When Congress reconvened this week, those prowling the Capitol's halls, like kids on their first day back to school, were dressed up for the occasion. The favorite garb for women on the Hill was -- no surprise -- the man-tailored suit.

While in other cities professional women have gained enough confidence to relax the strict "success" uniform, substituting wrap skirts for the straight cut or pleated variety, and sweaters for the jackets, in Washington the standard formula still wins out.

"I feel being a woman on the Hill, in a position held mostly by men, I have to wear a suit," said Nina Martinez, legislative aide to Rep. Joseph R. Skeen (R-N.M.), who was wearing a menswear glen-plaid suit and jewel-neck blouse, and carrying a Gucci satchel. "One can look feminine and professional in a suit."

Nancy Goodman, assistant to lobbyist Morris J. Amitay, likes to wear a dark, floppy bow tie with her glen-plaid suit. "It is a more professional image," said Goodman, who equates a suit not strictly man-tailored with a less professional look. "When I am not in a suit people look at me differently."

Word had gotten to Margaret Wick, a nun from South Dakota, that proper suits were the thing to wear when visiting lawmakers on the Hill. And so when she arrived for her first appointment Monday she was wearing a matching blazer and skirt, striped shirt and soft bow tie. "I know it makes me look like a professional person to wear this," she said as she approached the Dirksen Office Building to call on senators from South Dakota and Iowa.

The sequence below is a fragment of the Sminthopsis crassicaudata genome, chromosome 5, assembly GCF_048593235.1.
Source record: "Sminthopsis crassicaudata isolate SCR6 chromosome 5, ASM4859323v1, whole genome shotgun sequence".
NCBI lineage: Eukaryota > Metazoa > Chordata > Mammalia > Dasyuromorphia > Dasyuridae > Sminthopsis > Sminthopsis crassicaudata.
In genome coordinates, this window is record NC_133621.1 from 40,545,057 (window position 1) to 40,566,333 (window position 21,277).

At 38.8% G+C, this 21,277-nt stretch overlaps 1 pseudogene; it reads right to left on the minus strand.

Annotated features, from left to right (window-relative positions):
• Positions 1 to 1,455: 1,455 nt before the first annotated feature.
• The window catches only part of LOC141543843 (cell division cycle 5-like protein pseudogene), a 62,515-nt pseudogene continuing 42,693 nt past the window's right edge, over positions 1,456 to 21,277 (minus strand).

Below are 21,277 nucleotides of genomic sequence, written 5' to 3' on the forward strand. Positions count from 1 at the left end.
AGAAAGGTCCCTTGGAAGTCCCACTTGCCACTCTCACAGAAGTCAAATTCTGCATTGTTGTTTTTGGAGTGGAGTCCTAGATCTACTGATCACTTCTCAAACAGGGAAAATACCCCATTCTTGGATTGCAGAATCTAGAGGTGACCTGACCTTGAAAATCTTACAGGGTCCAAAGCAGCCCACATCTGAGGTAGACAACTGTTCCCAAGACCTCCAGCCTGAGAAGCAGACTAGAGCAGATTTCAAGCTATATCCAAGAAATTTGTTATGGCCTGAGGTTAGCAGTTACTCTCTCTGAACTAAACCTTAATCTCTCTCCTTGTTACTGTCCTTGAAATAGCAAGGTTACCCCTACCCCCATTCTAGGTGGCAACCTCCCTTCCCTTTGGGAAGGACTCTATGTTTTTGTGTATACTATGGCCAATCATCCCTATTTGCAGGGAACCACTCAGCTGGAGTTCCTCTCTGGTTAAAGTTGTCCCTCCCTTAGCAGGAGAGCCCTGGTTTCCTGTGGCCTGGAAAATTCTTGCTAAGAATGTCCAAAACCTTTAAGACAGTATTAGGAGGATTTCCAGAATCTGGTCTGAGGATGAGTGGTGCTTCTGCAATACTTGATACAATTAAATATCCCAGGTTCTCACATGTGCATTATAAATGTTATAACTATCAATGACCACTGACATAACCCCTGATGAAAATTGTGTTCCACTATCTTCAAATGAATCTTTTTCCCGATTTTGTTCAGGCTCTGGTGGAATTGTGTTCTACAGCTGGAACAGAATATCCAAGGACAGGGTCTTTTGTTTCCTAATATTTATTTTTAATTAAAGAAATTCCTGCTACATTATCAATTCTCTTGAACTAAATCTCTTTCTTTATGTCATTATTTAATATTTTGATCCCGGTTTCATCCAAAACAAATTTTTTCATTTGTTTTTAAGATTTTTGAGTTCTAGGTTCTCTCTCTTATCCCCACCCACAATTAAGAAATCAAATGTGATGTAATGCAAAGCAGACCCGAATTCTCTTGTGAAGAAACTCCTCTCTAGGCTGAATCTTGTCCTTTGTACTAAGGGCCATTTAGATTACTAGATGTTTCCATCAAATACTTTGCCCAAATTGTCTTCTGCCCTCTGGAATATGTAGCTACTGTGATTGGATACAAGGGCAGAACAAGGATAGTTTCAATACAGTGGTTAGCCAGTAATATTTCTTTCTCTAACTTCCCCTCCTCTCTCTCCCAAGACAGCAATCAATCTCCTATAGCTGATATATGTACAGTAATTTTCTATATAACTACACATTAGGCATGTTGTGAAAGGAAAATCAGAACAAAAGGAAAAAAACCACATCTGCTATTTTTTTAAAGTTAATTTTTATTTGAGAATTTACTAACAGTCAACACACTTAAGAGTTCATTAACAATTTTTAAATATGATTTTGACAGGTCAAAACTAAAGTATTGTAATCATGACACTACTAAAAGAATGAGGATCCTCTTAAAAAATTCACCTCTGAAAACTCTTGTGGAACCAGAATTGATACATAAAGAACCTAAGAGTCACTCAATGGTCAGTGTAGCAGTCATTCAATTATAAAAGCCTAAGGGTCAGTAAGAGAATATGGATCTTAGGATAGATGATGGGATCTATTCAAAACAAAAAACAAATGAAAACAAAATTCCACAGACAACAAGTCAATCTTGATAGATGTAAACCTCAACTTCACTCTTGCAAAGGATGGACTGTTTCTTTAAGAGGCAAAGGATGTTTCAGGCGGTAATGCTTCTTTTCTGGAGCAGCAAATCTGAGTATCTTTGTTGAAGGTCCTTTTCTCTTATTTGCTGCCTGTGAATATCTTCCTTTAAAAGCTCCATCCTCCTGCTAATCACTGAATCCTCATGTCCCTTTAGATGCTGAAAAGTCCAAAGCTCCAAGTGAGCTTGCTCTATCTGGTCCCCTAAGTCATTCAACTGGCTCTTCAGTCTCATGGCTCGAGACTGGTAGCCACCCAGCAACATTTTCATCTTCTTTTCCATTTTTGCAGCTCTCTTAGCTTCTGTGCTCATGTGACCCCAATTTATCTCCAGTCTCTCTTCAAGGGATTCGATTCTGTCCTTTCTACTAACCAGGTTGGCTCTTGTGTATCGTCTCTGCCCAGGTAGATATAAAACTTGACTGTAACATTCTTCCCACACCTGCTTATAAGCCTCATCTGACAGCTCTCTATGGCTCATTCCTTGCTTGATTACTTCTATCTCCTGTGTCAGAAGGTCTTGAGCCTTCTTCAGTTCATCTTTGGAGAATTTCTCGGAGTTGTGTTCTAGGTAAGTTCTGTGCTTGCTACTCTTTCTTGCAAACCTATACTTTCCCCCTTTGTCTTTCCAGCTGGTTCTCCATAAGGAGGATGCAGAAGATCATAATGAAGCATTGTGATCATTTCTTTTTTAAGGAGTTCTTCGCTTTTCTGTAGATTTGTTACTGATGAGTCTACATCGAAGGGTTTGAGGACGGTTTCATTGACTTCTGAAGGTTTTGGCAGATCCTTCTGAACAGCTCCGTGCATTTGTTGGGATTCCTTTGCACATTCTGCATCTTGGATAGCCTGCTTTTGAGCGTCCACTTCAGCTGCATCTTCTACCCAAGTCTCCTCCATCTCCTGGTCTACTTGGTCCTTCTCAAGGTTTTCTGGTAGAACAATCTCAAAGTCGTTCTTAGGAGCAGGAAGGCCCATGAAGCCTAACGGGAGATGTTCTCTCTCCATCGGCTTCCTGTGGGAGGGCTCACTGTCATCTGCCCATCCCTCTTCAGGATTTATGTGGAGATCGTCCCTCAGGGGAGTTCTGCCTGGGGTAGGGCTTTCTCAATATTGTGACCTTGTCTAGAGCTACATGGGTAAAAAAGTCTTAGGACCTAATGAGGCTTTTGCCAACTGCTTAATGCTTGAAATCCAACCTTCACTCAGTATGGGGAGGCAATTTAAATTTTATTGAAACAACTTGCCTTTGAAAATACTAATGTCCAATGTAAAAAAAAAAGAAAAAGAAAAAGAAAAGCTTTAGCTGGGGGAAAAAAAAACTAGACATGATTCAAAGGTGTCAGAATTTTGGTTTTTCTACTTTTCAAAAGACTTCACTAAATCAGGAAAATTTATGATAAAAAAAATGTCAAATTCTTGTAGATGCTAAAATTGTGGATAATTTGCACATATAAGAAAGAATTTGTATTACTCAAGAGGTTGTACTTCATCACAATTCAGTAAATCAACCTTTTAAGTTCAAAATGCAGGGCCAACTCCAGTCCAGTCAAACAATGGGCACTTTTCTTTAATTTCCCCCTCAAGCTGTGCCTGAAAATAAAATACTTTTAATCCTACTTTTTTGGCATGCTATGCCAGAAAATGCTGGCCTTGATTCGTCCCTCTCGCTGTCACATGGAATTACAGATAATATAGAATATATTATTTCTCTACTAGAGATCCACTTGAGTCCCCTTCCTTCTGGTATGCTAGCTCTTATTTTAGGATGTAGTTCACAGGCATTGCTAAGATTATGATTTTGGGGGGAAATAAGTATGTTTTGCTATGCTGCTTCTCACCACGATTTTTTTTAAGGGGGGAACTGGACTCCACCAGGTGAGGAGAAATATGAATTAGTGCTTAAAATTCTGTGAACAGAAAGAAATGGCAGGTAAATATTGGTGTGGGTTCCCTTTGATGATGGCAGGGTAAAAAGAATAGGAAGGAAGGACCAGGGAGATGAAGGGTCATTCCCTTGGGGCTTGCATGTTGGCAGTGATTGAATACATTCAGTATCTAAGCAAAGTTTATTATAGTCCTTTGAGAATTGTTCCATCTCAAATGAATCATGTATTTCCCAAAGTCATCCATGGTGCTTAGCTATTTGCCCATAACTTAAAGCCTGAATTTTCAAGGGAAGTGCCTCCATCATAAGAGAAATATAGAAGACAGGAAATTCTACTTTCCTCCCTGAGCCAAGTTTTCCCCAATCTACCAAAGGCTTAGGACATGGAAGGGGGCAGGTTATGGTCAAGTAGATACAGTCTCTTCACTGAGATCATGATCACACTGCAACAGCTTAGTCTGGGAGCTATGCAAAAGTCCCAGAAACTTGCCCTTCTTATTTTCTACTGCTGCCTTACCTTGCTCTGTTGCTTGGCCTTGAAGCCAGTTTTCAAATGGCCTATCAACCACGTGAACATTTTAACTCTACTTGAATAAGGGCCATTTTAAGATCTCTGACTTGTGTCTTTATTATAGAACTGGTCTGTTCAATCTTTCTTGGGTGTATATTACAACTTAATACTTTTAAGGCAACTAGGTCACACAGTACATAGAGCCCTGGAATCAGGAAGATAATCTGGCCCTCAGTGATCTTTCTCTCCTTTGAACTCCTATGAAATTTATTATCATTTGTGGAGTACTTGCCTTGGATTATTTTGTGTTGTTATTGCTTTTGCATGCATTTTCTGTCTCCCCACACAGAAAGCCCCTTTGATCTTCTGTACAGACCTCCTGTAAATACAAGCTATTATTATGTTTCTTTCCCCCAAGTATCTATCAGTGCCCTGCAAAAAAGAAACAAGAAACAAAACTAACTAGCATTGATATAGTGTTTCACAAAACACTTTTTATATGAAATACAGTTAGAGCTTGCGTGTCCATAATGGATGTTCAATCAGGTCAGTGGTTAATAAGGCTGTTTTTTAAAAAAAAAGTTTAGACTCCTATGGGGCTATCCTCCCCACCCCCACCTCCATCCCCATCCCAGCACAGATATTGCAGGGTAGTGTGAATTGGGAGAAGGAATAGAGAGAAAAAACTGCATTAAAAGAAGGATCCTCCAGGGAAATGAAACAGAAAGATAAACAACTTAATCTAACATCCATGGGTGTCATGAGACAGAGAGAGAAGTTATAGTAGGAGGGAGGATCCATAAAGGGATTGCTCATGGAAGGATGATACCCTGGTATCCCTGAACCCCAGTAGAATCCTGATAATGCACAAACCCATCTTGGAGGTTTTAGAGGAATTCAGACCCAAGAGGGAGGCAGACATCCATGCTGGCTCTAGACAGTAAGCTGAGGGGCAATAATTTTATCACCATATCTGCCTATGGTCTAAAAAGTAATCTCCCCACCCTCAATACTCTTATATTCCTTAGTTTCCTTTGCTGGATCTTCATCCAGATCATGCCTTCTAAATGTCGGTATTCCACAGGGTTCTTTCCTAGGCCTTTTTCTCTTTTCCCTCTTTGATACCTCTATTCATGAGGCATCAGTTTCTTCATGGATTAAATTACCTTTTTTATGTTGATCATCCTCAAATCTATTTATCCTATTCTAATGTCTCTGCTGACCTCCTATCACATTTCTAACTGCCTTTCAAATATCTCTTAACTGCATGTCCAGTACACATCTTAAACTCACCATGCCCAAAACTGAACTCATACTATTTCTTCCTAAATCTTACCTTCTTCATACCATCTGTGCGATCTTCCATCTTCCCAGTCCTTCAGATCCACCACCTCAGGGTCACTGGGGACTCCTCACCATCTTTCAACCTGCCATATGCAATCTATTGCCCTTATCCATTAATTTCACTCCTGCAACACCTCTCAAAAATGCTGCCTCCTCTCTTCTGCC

"The congressman I work for might have a mayor or other constituents in the office and ask me to sit in on a meeting," said Bambi McKibbon-Turner, a grants specialist for Rep. Donald Pease (D-Ohio). "That's why I always wear a suit." Her navy pin-stripe suit had a short jacket and slim skirt. "Dark colors are more professional looking," she said.

Lobbyist Joan Dawson wears a suit more often than not, but usually opts for a less man-tailored style. Earlier this week she was wearing a fuchsia short-jacket suit with a lace-trimmed blouse. "A suit has the look of authority, but I try to avoid being a carbon copy of a man," she said.

Deanna Marlow, legislative assistant to Sen. Mark Andrews (R-N.D.), who was wearing a khaki suit and soft bow tie, wears suits most of the time for the same reason most men wear suits, she said. "It's easier to buy them and it means that I don't have to keep up with fashion." Added Marlow, "In the long run it is less expensive because it costs less and doesn't go out of fashion."

Even through the 90-degree-plus temperatures, many Hill staffers stuck by their suits, their ties and their attache' cases, but wore cotton summer espadrilles or sandals.

Not Marlow, who was perfectly suited from head to toe. "But to tell you the truth, I'd rather be wearing a Lacoste [polo shirt] and blue jeans."